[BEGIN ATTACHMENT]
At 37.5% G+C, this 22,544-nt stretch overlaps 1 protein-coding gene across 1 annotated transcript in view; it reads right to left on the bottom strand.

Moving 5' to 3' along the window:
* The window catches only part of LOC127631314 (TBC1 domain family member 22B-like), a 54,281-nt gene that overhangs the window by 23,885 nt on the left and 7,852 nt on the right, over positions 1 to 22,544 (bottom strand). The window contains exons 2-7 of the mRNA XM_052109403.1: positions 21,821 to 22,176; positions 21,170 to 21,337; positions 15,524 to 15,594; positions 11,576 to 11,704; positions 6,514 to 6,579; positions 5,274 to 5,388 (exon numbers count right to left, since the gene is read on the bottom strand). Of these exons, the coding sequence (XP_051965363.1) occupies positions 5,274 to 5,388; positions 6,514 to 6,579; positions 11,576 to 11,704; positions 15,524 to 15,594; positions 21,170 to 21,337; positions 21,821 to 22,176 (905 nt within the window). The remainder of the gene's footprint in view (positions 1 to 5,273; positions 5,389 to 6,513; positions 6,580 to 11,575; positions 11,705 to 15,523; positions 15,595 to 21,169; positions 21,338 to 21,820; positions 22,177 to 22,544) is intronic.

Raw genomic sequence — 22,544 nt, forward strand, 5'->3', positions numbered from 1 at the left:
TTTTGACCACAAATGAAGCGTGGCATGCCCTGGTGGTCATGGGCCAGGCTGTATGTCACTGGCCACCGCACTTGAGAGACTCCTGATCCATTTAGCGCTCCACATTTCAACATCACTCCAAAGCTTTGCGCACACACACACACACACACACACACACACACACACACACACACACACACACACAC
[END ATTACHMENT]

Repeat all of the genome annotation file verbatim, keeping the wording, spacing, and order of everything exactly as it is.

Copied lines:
At 37.5% G+C, this 22,544-nt stretch overlaps 1 protein-coding gene across 1 annotated transcript in view; it reads right to left on the bottom strand.

Moving 5' to 3' along the window:
* The window catches only part of LOC127631314 (TBC1 domain family member 22B-like), a 54,281-nt gene that overhangs the window by 23,885 nt on the left and 7,852 nt on the right, over positions 1 to 22,544 (bottom strand). The window contains exons 2-7 of the mRNA XM_052109403.1: positions 21,821 to 22,176; positions 21,170 to 21,337; positions 15,524 to 15,594; positions 11,576 to 11,704; positions 6,514 to 6,579; positions 5,274 to 5,388 (exon numbers count right to left, since the gene is read on the bottom strand). Of these exons, the coding sequence (XP_051965363.1) occupies positions 5,274 to 5,388; positions 6,514 to 6,579; positions 11,576 to 11,704; positions 15,524 to 15,594; positions 21,170 to 21,337; positions 21,821 to 22,176 (905 nt within the window). The remainder of the gene's footprint in view (positions 1 to 5,273; positions 5,389 to 6,513; positions 6,580 to 11,575; positions 11,705 to 15,523; positions 15,595 to 21,169; positions 21,338 to 21,820; positions 22,177 to 22,544) is intronic.

Raw genomic sequence — 22,544 nt, forward strand, 5'->3', positions numbered from 1 at the left:
TTTTGACCACAAATGAAGCGTGGCATGCCCTGGTGGTCATGGGCCAGGCTGTATGTCACTGGCCACCGCACTTGAGAGACTCCTGATCCATTTAGCGCTCCACATTTCAACATCACTCCAAAGCTTTGCGCACACACACACACACACACACACACACACACACACACACACACACACACACACAC